What is VW up to now?

The motor sport strategy of the Volkswagen Audi Group is at best mysterious. After winning the Le Mans 24 Hours for three consecutive years with the Audi brand, the company switched to the Bentley brand for 2003 and scored an impressive 1-2 finish. It was expected that Bentley would be back in 2004 to add to its record of wins in the classic sports car event. However it has just been announced that the firm will not be taking part at Le Mans in 2004. Bentley chairman and chief executive Franz-Josef Paefgen came up with a rather lame excuse that the planned three-year program had come to an end but said that success at Le Mans had "provided an excellent boost for our image and a successful communications platform for the introduction of the Continental GT."

Paefgen said that the company "will certainly continue to review our position but being pragmatic, all our efforts need to be concentrated on the next phase of our regeneration, and our priority is delivering a new range of Bentleys to our rapidly expanding customer base."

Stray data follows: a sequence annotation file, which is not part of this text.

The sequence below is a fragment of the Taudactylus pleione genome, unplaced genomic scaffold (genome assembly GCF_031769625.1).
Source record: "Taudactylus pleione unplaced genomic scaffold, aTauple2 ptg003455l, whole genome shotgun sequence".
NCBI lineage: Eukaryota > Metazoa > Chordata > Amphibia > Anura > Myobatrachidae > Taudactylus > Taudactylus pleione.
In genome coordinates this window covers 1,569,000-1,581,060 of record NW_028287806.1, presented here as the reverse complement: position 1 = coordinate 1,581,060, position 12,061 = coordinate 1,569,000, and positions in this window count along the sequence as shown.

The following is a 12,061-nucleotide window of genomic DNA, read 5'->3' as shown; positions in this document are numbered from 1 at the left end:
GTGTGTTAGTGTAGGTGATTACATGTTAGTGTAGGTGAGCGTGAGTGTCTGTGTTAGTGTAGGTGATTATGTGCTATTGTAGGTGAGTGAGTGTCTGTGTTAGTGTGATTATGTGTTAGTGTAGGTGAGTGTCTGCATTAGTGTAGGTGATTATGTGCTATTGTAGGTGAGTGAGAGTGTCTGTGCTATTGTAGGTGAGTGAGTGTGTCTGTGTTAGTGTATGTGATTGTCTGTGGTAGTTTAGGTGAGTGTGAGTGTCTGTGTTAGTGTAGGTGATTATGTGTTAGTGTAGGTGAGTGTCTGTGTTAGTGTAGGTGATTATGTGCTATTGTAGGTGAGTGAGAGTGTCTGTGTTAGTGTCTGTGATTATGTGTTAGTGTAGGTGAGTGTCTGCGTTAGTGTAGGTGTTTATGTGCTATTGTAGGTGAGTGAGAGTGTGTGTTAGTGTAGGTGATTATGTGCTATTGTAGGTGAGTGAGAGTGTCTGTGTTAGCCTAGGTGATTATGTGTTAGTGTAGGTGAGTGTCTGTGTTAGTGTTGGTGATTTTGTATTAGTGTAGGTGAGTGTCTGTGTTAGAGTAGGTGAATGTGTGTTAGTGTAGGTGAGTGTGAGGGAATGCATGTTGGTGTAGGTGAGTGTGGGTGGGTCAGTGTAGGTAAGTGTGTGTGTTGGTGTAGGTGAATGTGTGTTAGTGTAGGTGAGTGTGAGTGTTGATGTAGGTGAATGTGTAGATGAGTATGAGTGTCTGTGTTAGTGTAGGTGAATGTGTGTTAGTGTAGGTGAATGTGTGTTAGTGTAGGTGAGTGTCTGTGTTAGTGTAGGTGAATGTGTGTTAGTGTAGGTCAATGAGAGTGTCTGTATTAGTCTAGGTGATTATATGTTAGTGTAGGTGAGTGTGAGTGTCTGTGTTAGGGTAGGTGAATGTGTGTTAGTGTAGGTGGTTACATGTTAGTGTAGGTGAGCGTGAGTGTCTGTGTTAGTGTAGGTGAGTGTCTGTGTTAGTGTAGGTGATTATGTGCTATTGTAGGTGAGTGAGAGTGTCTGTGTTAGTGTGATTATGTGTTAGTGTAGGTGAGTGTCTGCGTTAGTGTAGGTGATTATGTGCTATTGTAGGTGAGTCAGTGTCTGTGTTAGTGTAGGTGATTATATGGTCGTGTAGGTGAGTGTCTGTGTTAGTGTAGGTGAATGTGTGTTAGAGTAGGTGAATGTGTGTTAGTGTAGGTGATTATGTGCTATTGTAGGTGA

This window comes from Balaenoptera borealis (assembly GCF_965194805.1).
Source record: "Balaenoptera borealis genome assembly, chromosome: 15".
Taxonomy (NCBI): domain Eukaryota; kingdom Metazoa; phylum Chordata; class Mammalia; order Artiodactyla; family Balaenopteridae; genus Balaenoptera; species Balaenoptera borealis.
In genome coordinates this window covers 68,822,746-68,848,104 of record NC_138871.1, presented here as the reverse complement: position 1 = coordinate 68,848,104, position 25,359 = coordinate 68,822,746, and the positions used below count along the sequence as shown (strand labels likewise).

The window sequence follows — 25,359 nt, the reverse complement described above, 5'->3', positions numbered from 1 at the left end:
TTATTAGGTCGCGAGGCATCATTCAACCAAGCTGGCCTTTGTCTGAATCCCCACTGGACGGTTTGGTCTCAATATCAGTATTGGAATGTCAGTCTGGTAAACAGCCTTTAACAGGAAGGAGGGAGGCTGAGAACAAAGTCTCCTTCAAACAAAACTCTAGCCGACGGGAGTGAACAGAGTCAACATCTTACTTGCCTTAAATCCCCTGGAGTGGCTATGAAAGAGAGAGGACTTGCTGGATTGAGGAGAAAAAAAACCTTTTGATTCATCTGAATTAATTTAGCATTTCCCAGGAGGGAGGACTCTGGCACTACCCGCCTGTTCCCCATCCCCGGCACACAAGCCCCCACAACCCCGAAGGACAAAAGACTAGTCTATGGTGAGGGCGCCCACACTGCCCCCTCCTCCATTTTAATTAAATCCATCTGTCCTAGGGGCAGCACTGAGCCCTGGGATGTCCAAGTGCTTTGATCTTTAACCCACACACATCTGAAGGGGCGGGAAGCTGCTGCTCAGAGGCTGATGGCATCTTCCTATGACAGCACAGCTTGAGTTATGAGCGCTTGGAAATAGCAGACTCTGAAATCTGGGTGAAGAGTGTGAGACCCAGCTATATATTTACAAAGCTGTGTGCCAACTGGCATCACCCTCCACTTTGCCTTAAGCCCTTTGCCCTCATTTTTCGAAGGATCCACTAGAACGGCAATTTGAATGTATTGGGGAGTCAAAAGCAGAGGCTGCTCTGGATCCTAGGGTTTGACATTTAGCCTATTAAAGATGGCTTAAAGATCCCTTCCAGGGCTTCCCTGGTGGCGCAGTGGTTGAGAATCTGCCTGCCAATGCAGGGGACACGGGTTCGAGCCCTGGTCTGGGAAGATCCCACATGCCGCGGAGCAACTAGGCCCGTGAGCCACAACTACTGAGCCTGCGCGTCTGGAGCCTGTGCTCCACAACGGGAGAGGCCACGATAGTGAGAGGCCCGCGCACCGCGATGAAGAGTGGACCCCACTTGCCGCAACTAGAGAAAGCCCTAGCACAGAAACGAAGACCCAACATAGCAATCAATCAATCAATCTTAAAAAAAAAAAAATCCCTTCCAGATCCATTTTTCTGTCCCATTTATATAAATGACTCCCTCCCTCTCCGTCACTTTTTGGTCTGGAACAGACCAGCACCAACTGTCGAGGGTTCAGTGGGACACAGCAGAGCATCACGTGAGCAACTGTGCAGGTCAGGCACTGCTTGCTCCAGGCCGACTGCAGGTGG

In pure marketing terms, Paefgen seems to have a point. There is very little to be gained from continuing at Le Mans. The Continental GT is already sold out for 2004 with an amazing 3200 deposits already received, despite the fact that the car is retailing at $150,000. The Bentley factory in Crewe can build up to 5000 cars a year but Paefgen says the firm will always build fewer cars than the market demands and says that there are plans for only 3500 cars in 2004.

Most impressive of all is that most of the deposits are from new buyers and if the firm continues to attract new customers at this rate, the $700m investment by Volkswagen in Bentley will soon be paid off.

While the withdrawal of Bentley will no doubt lead to rumors that VW is getting ready for F1, it is probably more likely that the German firm is going to try to take advantage of new rules from the Automobile Club de l'Ouest which will make it possible to win the Le Mans 24 Hours with a turbo diesel engine, a major publicity coup for the company that gets it right. The rules for 2004 will allow for 5-liter turbo diesel-engine prototypes in the LM P1 class and the equivalency formula is believed to be such that it is worth a company like Audi going for outright victory.

It is also worth mentioning that Audi motorsport engineers are engaged in the development of the Lamborghini Murcielago R-GT, which is to be used to promote sales of the Italian brand's latest supercar.

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